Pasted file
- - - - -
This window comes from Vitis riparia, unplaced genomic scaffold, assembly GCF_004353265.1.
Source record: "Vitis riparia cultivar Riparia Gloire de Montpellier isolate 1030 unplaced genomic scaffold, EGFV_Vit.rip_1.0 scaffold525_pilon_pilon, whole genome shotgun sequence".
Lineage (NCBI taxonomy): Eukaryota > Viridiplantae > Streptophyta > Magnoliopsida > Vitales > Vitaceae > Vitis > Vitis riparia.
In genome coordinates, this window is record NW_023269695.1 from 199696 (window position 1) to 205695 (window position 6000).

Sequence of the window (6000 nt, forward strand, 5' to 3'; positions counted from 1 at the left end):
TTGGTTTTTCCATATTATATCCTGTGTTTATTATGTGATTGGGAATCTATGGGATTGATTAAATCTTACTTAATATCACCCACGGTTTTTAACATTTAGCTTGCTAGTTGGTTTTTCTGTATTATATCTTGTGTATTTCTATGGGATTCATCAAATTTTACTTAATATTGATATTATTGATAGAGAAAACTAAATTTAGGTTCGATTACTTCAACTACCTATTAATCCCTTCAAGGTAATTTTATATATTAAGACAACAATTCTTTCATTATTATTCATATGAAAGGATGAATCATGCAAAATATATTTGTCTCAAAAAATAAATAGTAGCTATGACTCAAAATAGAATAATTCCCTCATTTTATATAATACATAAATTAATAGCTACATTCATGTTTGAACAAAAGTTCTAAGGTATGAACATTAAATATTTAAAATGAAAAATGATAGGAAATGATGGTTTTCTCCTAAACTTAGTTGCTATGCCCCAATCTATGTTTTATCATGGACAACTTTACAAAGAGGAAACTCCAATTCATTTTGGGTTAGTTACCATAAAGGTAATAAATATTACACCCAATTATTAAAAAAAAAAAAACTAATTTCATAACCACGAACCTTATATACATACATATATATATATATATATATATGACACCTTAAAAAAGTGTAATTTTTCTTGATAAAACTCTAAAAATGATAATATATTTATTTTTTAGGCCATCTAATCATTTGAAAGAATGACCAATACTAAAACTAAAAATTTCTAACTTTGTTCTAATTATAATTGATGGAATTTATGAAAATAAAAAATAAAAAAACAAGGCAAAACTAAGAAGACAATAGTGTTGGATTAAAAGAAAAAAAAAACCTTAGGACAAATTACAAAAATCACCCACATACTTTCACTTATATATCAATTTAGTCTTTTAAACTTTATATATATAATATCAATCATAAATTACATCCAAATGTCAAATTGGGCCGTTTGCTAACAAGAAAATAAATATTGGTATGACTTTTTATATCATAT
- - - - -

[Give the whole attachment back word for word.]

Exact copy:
This window comes from Vitis riparia, unplaced genomic scaffold, assembly GCF_004353265.1.
Source record: "Vitis riparia cultivar Riparia Gloire de Montpellier isolate 1030 unplaced genomic scaffold, EGFV_Vit.rip_1.0 scaffold525_pilon_pilon, whole genome shotgun sequence".
Lineage (NCBI taxonomy): Eukaryota > Viridiplantae > Streptophyta > Magnoliopsida > Vitales > Vitaceae > Vitis > Vitis riparia.
In genome coordinates, this window is record NW_023269695.1 from 199696 (window position 1) to 205695 (window position 6000).

Sequence of the window (6000 nt, forward strand, 5' to 3'; positions counted from 1 at the left end):
TTGGTTTTTCCATATTATATCCTGTGTTTATTATGTGATTGGGAATCTATGGGATTGATTAAATCTTACTTAATATCACCCACGGTTTTTAACATTTAGCTTGCTAGTTGGTTTTTCTGTATTATATCTTGTGTATTTCTATGGGATTCATCAAATTTTACTTAATATTGATATTATTGATAGAGAAAACTAAATTTAGGTTCGATTACTTCAACTACCTATTAATCCCTTCAAGGTAATTTTATATATTAAGACAACAATTCTTTCATTATTATTCATATGAAAGGATGAATCATGCAAAATATATTTGTCTCAAAAAATAAATAGTAGCTATGACTCAAAATAGAATAATTCCCTCATTTTATATAATACATAAATTAATAGCTACATTCATGTTTGAACAAAAGTTCTAAGGTATGAACATTAAATATTTAAAATGAAAAATGATAGGAAATGATGGTTTTCTCCTAAACTTAGTTGCTATGCCCCAATCTATGTTTTATCATGGACAACTTTACAAAGAGGAAACTCCAATTCATTTTGGGTTAGTTACCATAAAGGTAATAAATATTACACCCAATTATTAAAAAAAAAAAAACTAATTTCATAACCACGAACCTTATATACATACATATATATATATATATATATATGACACCTTAAAAAAGTGTAATTTTTCTTGATAAAACTCTAAAAATGATAATATATTTATTTTTTAGGCCATCTAATCATTTGAAAGAATGACCAATACTAAAACTAAAAATTTCTAACTTTGTTCTAATTATAATTGATGGAATTTATGAAAATAAAAAATAAAAAAACAAGGCAAAACTAAGAAGACAATAGTGTTGGATTAAAAGAAAAAAAAAACCTTAGGACAAATTACAAAAATCACCCACATACTTTCACTTATATATCAATTTAGTCTTTTAAACTTTATATATATAATATCAATCATAAATTACATCCAAATGTCAAATTGGGCCGTTTGCTAACAAGAAAATAAATATTGGTATGACTTTTTATATCATAT